The next thing to plan for is how to create an authentication cookie that contains additional information such as picture URL and role. Some code is required that is used in lieu of the methods of the plain old FormsAuthentication class.

Creating a Customized Authentication Cookie

The code below shows a method that you can use to create an authentication cookie with custom ad hoc content. It should be noted that, since the beginning, ASP.NET has provided the infrastructure for developers to stuff custom content in the default authentication cookie. Let’s see what’s required.

The cookie is created through the services of ASP.NET and is simply populated with an encrypted ticket that contains user information. Custom content goes in the UserData property of the FormsAuthenticationTicket class and is obtained through a custom serialization process operated on the application-specific user object. The serializer can be as simple as below:

If your application provides a specific screen for user to edit their profile, you might want to also provide a method to update an existing cookie, for example when the user changes the picture or the display name. When this happens, either you log the user out and require a new login or just silently update the cookie with new information. The final step required to fully-configure a custom principal is to parse the cookie right after the authentication has taken place. The entry point in this kind of code is the PostAuthenticateRequest in global.asax.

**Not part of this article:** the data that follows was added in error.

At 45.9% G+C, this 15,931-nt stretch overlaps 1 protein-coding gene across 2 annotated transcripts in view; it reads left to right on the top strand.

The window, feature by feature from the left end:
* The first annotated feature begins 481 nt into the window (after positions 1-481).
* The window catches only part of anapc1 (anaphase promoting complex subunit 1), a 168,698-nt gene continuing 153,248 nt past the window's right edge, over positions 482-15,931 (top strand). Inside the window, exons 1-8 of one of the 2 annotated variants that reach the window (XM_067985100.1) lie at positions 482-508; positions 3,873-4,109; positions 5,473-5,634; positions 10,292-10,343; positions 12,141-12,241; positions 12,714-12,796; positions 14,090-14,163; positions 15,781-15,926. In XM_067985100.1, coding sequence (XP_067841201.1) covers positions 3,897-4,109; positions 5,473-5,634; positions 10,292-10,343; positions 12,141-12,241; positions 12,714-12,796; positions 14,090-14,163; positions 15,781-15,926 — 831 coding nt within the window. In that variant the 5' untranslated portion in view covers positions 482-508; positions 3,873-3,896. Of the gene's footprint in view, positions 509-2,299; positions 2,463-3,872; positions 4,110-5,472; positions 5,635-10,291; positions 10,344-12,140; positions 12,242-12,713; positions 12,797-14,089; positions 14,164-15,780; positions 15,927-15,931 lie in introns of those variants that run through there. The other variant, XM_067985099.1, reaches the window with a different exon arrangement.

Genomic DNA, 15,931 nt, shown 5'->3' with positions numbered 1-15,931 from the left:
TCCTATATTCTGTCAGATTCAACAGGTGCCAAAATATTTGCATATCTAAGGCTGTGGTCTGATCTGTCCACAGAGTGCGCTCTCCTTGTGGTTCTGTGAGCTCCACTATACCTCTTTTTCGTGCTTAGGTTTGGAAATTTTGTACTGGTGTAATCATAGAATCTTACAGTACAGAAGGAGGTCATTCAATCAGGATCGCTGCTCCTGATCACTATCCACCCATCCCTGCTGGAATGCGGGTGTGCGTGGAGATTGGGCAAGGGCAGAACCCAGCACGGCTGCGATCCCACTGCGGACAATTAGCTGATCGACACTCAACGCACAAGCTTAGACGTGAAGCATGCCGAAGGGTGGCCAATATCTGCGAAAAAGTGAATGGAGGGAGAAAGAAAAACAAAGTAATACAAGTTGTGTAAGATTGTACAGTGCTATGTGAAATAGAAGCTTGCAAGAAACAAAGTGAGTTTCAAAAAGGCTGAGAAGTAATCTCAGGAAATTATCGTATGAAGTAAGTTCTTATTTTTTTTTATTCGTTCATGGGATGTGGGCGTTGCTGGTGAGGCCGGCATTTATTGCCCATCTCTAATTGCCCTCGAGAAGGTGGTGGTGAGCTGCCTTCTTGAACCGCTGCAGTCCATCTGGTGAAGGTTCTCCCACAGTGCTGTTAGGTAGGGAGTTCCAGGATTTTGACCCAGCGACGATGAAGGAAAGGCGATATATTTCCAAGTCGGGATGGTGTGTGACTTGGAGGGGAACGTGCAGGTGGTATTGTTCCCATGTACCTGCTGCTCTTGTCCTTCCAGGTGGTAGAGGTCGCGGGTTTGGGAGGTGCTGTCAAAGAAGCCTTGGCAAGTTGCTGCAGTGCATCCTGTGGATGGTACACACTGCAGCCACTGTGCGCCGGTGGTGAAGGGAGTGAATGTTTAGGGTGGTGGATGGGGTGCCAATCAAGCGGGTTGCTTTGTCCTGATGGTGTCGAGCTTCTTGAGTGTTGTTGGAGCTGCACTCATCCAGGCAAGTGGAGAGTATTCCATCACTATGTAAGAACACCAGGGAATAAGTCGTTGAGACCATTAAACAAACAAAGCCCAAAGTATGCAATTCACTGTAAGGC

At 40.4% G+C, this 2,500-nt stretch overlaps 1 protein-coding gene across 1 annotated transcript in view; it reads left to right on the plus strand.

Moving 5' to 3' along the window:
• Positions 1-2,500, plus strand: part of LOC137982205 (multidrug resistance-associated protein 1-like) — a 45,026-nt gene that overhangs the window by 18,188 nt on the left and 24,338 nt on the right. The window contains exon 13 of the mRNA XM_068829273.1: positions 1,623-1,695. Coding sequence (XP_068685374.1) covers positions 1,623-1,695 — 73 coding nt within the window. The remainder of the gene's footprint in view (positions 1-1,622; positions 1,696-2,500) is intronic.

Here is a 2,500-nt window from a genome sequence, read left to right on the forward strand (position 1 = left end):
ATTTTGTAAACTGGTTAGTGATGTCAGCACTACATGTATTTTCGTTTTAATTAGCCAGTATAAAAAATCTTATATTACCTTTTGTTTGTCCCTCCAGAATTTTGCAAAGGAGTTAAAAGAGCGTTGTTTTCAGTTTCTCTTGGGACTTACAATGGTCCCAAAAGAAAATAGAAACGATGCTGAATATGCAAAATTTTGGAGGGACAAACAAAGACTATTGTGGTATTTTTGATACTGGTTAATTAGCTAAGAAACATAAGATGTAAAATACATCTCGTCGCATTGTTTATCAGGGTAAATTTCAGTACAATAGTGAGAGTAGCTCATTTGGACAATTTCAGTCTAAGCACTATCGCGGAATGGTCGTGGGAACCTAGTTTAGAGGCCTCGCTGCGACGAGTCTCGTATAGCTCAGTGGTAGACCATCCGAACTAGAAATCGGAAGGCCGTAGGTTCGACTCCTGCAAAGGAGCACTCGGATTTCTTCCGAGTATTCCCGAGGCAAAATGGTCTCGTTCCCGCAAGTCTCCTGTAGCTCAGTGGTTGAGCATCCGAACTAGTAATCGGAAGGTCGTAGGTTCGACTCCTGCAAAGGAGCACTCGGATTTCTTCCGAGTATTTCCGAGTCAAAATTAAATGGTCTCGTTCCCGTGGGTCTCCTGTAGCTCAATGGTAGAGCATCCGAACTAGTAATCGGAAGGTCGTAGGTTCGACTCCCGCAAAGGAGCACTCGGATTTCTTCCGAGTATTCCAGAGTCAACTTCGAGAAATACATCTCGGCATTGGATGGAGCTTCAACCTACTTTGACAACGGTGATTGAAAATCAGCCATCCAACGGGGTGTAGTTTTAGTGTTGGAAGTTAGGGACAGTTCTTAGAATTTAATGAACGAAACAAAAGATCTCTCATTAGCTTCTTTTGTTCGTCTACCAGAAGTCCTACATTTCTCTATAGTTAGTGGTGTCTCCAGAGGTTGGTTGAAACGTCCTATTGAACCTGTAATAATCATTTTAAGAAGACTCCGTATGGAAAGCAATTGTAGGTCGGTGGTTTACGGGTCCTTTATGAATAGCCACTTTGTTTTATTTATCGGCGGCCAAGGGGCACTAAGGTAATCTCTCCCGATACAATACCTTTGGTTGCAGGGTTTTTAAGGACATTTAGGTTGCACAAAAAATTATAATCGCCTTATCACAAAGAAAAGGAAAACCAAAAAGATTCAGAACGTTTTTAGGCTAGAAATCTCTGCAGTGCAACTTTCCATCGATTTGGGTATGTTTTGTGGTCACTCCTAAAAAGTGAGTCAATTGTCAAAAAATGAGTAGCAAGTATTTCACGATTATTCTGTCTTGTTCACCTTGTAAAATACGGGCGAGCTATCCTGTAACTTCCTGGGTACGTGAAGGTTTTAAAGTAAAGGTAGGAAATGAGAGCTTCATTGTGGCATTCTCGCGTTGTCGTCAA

The procedure to follow is fairly simple. You extract the ticket information from the authentication cookie and parse out the custom content. It was previously serialized as a comma-separated string so deserializing it is now a matter of splitting the string and loading individual values into proper fields of a newly created instance of the ApplicationSpecificUser object. When all this is done the final step is creating the principal object and attaching it to the User property of the HttpContext current instance.

Summary

In ASP.NET, a custom principal has been just an option available to developers for years. Many used it, but it’s never been a decisive factor in the building of ASP.NET applications. For many years, just recognizing the user by name was more than enough. Today, instead, we tend to be more oriented to claims and want to display more information about a user. This fact raises the problem of finding claims. If you use external providers for authentication then it’s those providers that should return claims. If you use an internal username/password login provider then you might want to look back at custom principals to set up a claims-based authentication even on top of old-fashioned ASP.NET applications.